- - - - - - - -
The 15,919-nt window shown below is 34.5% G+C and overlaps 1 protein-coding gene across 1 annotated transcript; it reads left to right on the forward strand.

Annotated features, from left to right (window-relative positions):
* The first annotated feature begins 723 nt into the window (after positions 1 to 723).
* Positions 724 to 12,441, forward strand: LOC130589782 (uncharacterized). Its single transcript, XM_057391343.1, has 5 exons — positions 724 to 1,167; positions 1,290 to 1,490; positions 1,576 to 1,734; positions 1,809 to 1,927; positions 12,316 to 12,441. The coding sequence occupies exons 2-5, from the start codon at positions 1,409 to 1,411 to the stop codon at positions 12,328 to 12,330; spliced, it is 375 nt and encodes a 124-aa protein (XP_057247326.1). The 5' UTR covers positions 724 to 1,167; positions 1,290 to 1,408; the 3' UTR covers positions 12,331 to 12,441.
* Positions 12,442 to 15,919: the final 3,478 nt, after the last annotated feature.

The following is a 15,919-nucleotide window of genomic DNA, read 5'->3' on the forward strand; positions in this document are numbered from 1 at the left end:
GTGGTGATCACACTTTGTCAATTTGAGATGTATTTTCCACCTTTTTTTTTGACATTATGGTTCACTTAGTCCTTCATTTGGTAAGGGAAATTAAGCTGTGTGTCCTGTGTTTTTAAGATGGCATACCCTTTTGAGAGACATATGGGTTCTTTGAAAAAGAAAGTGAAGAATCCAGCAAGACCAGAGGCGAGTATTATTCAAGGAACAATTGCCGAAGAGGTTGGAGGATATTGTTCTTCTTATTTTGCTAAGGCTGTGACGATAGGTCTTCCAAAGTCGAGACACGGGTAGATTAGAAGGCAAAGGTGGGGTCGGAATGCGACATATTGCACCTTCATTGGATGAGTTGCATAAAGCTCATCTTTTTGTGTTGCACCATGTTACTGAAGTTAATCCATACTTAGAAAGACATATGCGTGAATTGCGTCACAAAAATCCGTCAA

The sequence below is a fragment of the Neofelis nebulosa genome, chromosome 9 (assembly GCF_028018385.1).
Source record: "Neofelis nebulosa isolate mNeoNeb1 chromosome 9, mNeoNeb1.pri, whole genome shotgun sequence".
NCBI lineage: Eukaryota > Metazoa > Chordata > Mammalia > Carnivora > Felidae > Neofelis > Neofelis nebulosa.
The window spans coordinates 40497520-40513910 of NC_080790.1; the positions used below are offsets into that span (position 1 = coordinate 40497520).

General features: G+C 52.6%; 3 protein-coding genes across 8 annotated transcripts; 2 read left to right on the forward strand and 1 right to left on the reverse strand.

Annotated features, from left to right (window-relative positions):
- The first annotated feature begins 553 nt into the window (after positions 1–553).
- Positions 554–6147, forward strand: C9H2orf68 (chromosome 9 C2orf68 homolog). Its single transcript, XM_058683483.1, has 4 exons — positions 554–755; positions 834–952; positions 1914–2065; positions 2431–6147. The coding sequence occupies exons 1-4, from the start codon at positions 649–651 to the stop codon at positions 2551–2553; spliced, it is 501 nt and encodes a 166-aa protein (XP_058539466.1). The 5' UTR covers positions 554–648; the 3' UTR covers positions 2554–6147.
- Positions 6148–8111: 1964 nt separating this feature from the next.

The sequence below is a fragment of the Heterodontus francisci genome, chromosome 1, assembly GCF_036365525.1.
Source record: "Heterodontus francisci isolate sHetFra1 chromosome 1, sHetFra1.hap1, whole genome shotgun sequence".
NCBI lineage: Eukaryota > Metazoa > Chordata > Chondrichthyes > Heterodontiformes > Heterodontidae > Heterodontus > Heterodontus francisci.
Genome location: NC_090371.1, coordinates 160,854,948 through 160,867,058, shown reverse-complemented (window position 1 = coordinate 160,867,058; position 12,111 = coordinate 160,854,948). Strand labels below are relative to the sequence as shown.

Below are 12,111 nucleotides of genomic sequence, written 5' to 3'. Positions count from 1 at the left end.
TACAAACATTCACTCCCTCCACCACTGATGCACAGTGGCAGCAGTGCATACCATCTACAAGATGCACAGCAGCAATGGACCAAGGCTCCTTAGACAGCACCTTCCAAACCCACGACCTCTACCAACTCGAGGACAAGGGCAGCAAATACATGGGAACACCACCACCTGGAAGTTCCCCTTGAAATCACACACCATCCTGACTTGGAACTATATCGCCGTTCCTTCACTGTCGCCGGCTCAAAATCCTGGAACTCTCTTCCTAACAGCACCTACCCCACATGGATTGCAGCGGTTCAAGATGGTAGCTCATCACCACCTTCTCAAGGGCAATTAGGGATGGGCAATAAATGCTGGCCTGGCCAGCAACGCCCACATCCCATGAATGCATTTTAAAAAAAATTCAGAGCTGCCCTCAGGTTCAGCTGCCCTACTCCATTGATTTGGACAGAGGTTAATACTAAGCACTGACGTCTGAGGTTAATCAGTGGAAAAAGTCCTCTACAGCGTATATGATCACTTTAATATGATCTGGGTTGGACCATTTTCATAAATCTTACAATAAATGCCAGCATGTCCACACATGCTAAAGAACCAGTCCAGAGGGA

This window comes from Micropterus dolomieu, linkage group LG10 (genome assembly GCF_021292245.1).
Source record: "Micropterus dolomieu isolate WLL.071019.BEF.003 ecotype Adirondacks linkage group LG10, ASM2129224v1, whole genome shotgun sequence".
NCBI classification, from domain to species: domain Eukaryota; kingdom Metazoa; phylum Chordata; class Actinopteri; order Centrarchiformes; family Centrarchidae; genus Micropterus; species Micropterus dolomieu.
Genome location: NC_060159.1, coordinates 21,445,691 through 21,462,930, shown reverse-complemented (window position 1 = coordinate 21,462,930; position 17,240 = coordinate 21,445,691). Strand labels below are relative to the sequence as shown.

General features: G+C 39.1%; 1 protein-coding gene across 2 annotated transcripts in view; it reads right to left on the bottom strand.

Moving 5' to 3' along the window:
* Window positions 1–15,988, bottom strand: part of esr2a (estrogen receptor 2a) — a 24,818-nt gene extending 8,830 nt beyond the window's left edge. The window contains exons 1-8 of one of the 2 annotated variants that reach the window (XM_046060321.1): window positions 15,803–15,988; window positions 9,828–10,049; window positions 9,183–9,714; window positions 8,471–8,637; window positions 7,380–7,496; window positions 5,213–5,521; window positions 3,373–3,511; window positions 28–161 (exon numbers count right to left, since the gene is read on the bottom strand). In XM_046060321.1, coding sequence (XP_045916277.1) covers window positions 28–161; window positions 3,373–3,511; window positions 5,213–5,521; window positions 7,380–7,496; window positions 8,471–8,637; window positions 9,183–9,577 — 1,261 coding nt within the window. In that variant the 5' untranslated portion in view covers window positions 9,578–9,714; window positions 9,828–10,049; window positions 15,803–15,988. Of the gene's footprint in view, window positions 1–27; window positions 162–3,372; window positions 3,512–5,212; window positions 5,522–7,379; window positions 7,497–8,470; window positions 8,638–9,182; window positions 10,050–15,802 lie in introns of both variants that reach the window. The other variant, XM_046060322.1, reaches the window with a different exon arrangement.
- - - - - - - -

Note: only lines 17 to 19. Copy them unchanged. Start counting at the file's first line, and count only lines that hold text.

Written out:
The sequence below is a fragment of the Heterodontus francisci genome, chromosome 1, assembly GCF_036365525.1.
Source record: "Heterodontus francisci isolate sHetFra1 chromosome 1, sHetFra1.hap1, whole genome shotgun sequence".
NCBI lineage: Eukaryota > Metazoa > Chordata > Chondrichthyes > Heterodontiformes > Heterodontidae > Heterodontus > Heterodontus francisci.